I asked Alice to describe her feelings about why she may be tired all the time. She was surprised at my question but revealed that over the previous six months, she’d felt a lot of stress. Her husband had been hospitalized for a few weeks with a heart condition, and she had been sleeping at the hospital, not sleeping well, and now that he was home, she hadn’t resumed a normal schedule. She said she’d been grabbing fast food and snacks, and her diet had been “horrible.” And she felt so isolated — with the Covid-19 restrictions her usual social life had almost stopped.
Feeling “tired all the time” can indicate something much more serious than a B12 deficiency, and although a deficiency in B12 can definitely make you tired, what if you’re not deficient? There are dozens of reasons someone could be tired all the time ranging from acute stress to depression, to poorly managed diabetes, or over-reliance on caffeine, or …B12 deficiency.
Tired All The Time? Take a look at your diet and your lifestyle
The best sources of Vitamin B12 include eggs, milk, cheese, milk products, meat, fish, shellfish, and poultry. Some soy and rice beverages as well as soy-based meat substitutes are fortified with vitamin B12. To see if a product contains vitamin B12 check the Nutrition Facts on the food label.
– Replace refined foods — white flour, sugar, white rice — snacks, sodas, fruit juices all are quickly absorbed and play havoc with your blood sugar, lower immunity, and can contribute to low energy.
– Cut back on alcohol — besides interfering with intrinsic factor (preventing the absorption of B12), high alcohol intake over a period of just two weeks can cause a noticeable decrease in the amount of B12 absorbed from the gastrointestinal tract.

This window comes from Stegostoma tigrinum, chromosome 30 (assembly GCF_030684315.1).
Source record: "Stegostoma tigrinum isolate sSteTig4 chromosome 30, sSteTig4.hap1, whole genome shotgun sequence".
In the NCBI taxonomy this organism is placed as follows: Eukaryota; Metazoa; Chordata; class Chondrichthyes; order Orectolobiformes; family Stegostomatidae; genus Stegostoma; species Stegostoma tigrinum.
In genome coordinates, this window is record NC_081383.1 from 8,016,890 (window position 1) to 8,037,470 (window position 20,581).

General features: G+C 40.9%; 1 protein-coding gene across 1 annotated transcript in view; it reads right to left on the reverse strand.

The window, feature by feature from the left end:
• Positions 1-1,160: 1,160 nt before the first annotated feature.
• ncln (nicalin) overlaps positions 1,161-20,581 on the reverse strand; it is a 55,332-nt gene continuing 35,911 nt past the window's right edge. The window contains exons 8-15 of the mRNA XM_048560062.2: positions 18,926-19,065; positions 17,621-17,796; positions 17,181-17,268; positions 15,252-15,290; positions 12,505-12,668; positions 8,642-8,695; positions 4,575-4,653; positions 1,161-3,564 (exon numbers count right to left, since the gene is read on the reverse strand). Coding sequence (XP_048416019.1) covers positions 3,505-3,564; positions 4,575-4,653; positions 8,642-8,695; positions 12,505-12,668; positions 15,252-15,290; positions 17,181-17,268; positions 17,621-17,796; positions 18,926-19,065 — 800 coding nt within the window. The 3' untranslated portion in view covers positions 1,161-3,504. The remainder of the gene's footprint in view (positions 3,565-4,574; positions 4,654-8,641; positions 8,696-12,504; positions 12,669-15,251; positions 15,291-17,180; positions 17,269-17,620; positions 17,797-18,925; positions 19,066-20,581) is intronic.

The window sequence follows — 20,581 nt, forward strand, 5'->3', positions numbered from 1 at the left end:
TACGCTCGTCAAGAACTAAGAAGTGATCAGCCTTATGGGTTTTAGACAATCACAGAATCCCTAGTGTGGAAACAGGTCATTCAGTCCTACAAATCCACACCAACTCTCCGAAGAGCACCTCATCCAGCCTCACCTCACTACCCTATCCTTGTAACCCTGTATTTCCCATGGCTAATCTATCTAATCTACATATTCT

– Get enough sleep — but it’s not just the time in bed that counts, it’s the hours spent sleeping that allow you to wake refreshed. The SleepHealthFoundation.org advises avoiding caffeine and alcohol for at least 4 hours before going to sleep. Are you a smoker? A ‘vaper’? You may already know that nicotine interferes with sleep. Click here to assess your personal sleep needs.
B12 for Vegans
The Vegan Society notes that the only reliable vegan sources of B12 are foods fortified with B12: plant milk (soy, almond, rice – read the labels), other soy products, and some breakfast cereals. They note that “In over 60 years of vegan experimentation only B12 fortified foods and B12 supplements have proven themselves as reliable sources of B12, capable of supporting optimal health. It is very important that all vegans ensure they have an adequate intake of B12, from fortified foods or supplements.”
If you’re following a vegan diet (avoiding all animal products including dairy) or eating very few animal products, the Vegan Society recommends:
Eat fortified foods two or three times daily to get at least 3 micrograms (mcg or ug) of B12
Or take one B12 supplement providing at least 10 micrograms daily
Or take a weekly B12 supplement providing at least 2000 micrograms
American Family Physician. Vitamin B12 Deficiency: Recognition and Management.
Harvard Health Blog. Vitamin B12 deficiency can be sneaky, harmful.
Mayo Clinic. Vitamin B-12
Medical News Today. A complete guide to B vitamins.
National Care Planning Council. Vitamin B12 and aging.
The Guardian. Everything you need to know about vitamin B12 deficiency.
Food, Nutrition, and Your Health columnist Susan Burke March moved to Cuenca after 35 years as a Registered and Licensed Dietitian and Certified Diabetes Educator in the United States. She currently serves as the Country Representative from Ecuador for the Academy of Nutrition and Dietetics.
Susan helps people attain better weight and health, and reduce the risk of heart disease, diabetes, and other conditions that can be improved with smart lifestyle modifications.
Susan is offering “Free” 20-minute consultations for just a $15 (or more – your choice!) donation to one of the important foundations here in Cuenca. It’s a perfect time to address issues such as cooking at home, strategies for weight loss, or boosting your immunity by improving your diet.
Contact her at SusantheDietitian@gmail.com